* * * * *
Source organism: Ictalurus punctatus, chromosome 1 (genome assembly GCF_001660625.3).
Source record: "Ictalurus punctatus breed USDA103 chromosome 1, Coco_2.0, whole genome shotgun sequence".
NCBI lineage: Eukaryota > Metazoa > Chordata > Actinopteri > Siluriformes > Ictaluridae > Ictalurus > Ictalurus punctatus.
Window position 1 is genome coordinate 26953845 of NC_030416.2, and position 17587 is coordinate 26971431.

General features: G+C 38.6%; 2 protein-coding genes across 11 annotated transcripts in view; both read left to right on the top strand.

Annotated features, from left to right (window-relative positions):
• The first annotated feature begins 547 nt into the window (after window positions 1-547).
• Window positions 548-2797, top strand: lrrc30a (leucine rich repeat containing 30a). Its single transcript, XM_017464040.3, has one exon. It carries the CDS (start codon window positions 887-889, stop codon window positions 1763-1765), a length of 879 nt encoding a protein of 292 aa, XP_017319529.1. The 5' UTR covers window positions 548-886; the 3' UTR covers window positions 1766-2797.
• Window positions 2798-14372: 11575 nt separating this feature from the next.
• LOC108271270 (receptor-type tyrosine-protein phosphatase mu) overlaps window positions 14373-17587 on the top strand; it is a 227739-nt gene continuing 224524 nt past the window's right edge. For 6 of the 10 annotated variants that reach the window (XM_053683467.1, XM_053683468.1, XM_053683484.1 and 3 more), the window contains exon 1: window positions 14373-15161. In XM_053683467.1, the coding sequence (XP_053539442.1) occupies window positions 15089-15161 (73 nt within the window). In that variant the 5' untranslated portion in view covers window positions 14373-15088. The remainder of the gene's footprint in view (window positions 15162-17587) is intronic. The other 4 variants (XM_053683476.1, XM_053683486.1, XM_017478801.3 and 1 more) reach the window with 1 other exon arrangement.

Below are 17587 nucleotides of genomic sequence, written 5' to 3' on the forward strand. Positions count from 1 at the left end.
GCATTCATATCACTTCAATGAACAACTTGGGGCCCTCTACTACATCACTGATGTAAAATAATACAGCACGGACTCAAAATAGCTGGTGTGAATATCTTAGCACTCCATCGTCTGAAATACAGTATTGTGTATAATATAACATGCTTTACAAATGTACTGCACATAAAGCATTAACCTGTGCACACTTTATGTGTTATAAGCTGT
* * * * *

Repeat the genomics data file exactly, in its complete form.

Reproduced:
Source organism: Ictalurus punctatus, chromosome 1 (genome assembly GCF_001660625.3).
Source record: "Ictalurus punctatus breed USDA103 chromosome 1, Coco_2.0, whole genome shotgun sequence".
NCBI lineage: Eukaryota > Metazoa > Chordata > Actinopteri > Siluriformes > Ictaluridae > Ictalurus > Ictalurus punctatus.
Window position 1 is genome coordinate 26953845 of NC_030416.2, and position 17587 is coordinate 26971431.

General features: G+C 38.6%; 2 protein-coding genes across 11 annotated transcripts in view; both read left to right on the top strand.

Annotated features, from left to right (window-relative positions):
• The first annotated feature begins 547 nt into the window (after window positions 1-547).
• Window positions 548-2797, top strand: lrrc30a (leucine rich repeat containing 30a). Its single transcript, XM_017464040.3, has one exon. It carries the CDS (start codon window positions 887-889, stop codon window positions 1763-1765), a length of 879 nt encoding a protein of 292 aa, XP_017319529.1. The 5' UTR covers window positions 548-886; the 3' UTR covers window positions 1766-2797.
• Window positions 2798-14372: 11575 nt separating this feature from the next.
• LOC108271270 (receptor-type tyrosine-protein phosphatase mu) overlaps window positions 14373-17587 on the top strand; it is a 227739-nt gene continuing 224524 nt past the window's right edge. For 6 of the 10 annotated variants that reach the window (XM_053683467.1, XM_053683468.1, XM_053683484.1 and 3 more), the window contains exon 1: window positions 14373-15161. In XM_053683467.1, the coding sequence (XP_053539442.1) occupies window positions 15089-15161 (73 nt within the window). In that variant the 5' untranslated portion in view covers window positions 14373-15088. The remainder of the gene's footprint in view (window positions 15162-17587) is intronic. The other 4 variants (XM_053683476.1, XM_053683486.1, XM_017478801.3 and 1 more) reach the window with 1 other exon arrangement.

Below are 17587 nucleotides of genomic sequence, written 5' to 3' on the forward strand. Positions count from 1 at the left end.
GCATTCATATCACTTCAATGAACAACTTGGGGCCCTCTACTACATCACTGATGTAAAATAATACAGCACGGACTCAAAATAGCTGGTGTGAATATCTTAGCACTCCATCGTCTGAAATACAGTATTGTGTATAATATAACATGCTTTACAAATGTACTGCACATAAAGCATTAACCTGTGCACACTTTATGTGTTATAAGCTGT